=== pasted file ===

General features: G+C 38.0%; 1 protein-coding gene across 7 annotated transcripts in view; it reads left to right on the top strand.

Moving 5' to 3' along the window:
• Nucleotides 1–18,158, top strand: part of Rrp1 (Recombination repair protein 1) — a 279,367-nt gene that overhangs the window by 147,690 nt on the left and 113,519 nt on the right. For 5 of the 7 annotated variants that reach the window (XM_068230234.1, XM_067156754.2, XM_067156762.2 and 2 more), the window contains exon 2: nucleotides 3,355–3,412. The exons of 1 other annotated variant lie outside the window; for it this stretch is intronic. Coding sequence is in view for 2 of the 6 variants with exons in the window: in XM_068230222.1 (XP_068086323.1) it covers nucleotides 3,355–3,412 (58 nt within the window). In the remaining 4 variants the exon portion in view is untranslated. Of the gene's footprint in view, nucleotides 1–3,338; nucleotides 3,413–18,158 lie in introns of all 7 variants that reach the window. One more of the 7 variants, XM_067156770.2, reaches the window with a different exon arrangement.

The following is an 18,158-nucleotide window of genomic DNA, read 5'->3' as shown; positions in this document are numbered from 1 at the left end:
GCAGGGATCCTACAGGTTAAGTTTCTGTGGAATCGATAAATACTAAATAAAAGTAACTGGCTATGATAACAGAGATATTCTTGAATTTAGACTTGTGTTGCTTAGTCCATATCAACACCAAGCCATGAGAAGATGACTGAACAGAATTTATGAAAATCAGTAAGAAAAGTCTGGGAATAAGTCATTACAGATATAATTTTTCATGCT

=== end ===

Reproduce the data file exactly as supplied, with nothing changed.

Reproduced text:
General features: G+C 38.0%; 1 protein-coding gene across 7 annotated transcripts in view; it reads left to right on the top strand.

Moving 5' to 3' along the window:
• Nucleotides 1–18,158, top strand: part of Rrp1 (Recombination repair protein 1) — a 279,367-nt gene that overhangs the window by 147,690 nt on the left and 113,519 nt on the right. For 5 of the 7 annotated variants that reach the window (XM_068230234.1, XM_067156754.2, XM_067156762.2 and 2 more), the window contains exon 2: nucleotides 3,355–3,412. The exons of 1 other annotated variant lie outside the window; for it this stretch is intronic. Coding sequence is in view for 2 of the 6 variants with exons in the window: in XM_068230222.1 (XP_068086323.1) it covers nucleotides 3,355–3,412 (58 nt within the window). In the remaining 4 variants the exon portion in view is untranslated. Of the gene's footprint in view, nucleotides 1–3,338; nucleotides 3,413–18,158 lie in introns of all 7 variants that reach the window. One more of the 7 variants, XM_067156770.2, reaches the window with a different exon arrangement.

The following is an 18,158-nucleotide window of genomic DNA, read 5'->3' as shown; positions in this document are numbered from 1 at the left end:
GCAGGGATCCTACAGGTTAAGTTTCTGTGGAATCGATAAATACTAAATAAAAGTAACTGGCTATGATAACAGAGATATTCTTGAATTTAGACTTGTGTTGCTTAGTCCATATCAACACCAAGCCATGAGAAGATGACTGAACAGAATTTATGAAAATCAGTAAGAAAAGTCTGGGAATAAGTCATTACAGATATAATTTTTCATGCT